Morrisons low prices


You’ve likely seen the stories, warning that the prices of grocery staples like meat, produce and dairy items are inching up. But you wouldn’t know it, based on what a growing number of grocery stores are saying. That’s because “new lower prices” seem to be the latest buzzwords in the industry.

So are prices going up, then, or going down? If economists are telling us one thing, and our grocery stores are telling us something else entirely, who can you really trust?

Well, one grocery chain is putting its money where its mouth is, by allowing customers to search prices before and after, and see for themselves whether their store’s promised price cuts are for real.

The store is the British supermarket Morrisons, which has launched a “Price Checker Tool” on its website. “We’ve cut the prices on over a thousand of your favorite products,” the website proclaims. “Not temporary reductions or supermarket smoke and mirrors, these are new every day low prices on the things you buy every week.” Customers are invited to try out the price checker, which publishes several months’ worth of price history on the newly discounted products and updates them every week. “From now on you can take a look at any of these products and check we haven’t put the prices up,” Morrisons promises.

It’s a remarkable effort at transparency, in an area that would otherwise leave many shoppers skeptical.


A number of grocery chains here in the U.S. have recently launched efforts to lower prices. The most recent is Ahold, the owner of Giant and Stop & Shop. The company has announced its intention to expand a price-cut test, and lower prices on more than a thousand products in hundreds of its stores by the end of this year.

Ahold’s move follows recent price-cut initiatives at a number of other grocery stores, such as
Giant Eagle, Pick ‘n Save, Harris Teeter
and, most prominently, Kroger, which has coupled its price cuts with the discontinuation of double coupons. Some shoppers, stung by the loss of double coupons, have vowed to hold Kroger to its lower-prices promise. And many aren’t impressed by what they’ve seen.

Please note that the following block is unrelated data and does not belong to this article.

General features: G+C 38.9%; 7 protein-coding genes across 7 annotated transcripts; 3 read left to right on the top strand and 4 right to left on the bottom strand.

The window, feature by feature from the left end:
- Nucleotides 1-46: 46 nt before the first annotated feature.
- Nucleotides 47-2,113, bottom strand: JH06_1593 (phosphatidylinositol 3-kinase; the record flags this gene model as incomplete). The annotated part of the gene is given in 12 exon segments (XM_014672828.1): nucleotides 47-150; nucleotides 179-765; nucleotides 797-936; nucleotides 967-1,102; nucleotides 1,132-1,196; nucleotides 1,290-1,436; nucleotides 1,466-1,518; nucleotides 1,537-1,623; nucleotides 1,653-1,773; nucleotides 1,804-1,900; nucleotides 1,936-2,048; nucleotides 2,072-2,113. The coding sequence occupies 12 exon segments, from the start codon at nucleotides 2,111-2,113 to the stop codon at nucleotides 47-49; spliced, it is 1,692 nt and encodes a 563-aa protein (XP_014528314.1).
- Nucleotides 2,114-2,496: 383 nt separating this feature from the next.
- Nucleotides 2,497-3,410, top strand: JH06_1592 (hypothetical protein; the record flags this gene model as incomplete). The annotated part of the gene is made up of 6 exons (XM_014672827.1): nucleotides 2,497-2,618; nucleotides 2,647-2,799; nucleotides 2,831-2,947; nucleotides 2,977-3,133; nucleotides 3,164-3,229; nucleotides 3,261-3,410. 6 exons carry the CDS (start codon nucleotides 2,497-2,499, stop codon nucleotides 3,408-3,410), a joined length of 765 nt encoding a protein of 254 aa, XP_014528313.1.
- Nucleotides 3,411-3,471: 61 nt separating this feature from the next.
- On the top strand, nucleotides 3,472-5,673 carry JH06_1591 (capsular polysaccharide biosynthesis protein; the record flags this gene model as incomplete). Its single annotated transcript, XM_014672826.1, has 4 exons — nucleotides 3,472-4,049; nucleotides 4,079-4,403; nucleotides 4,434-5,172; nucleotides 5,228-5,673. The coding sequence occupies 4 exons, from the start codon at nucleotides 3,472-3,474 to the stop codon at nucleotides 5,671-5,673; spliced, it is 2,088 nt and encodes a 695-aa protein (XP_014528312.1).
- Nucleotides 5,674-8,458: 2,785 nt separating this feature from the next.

“I’m still waiting on the lower prices. When will they start?” one customer grumbled recently on Kroger’s Facebook page. “Your new ‘lower prices’ are actually higher than they were before hand (did you think no one would notice?)” wrote another. “I have noticed some of the prices have gone down by a couple cents, while some went up!” commented a third.

At least one study suggests there’s something to that skepticism. In the 2012 book “Store Wars”, authors Greg Thain and John Bradley note that “it is extremely difficult for a non-hard discounter retailer to make permanently lower prices provide a long-term, sustainable differential advantage.” So those “new lower prices” don’t always last for long.

That’s where a strategy like Morrisons’ comes in. “We want customers to have complete faith in our value for money and we’re hoping that this warts and all approach to our pricing will help,” said Morrisons digital marketing director Amanda Metcalfe. She even admitted that a handful of products whose new lower prices are featured in Morrisons’ Price Checker Tool are actually more expensive now than they were at their cheapest point, several months ago. And the proof is right there on the Price Checker Tool, for customers to see for themselves.

So might Kroger launch a website, where you can keep an eye on its prices and make sure they don’t creep up? Perhaps Giant and Stop & Shop will publish their prices and invite you to see just how low their promised lower prices are? So far, none of those stores has announced such an effort. But the fact that one grocery chain has already done so, is a positive sign that at least some of these new lower prices promised by so many stores, and doubted by so many shoppers, just might be here to stay.

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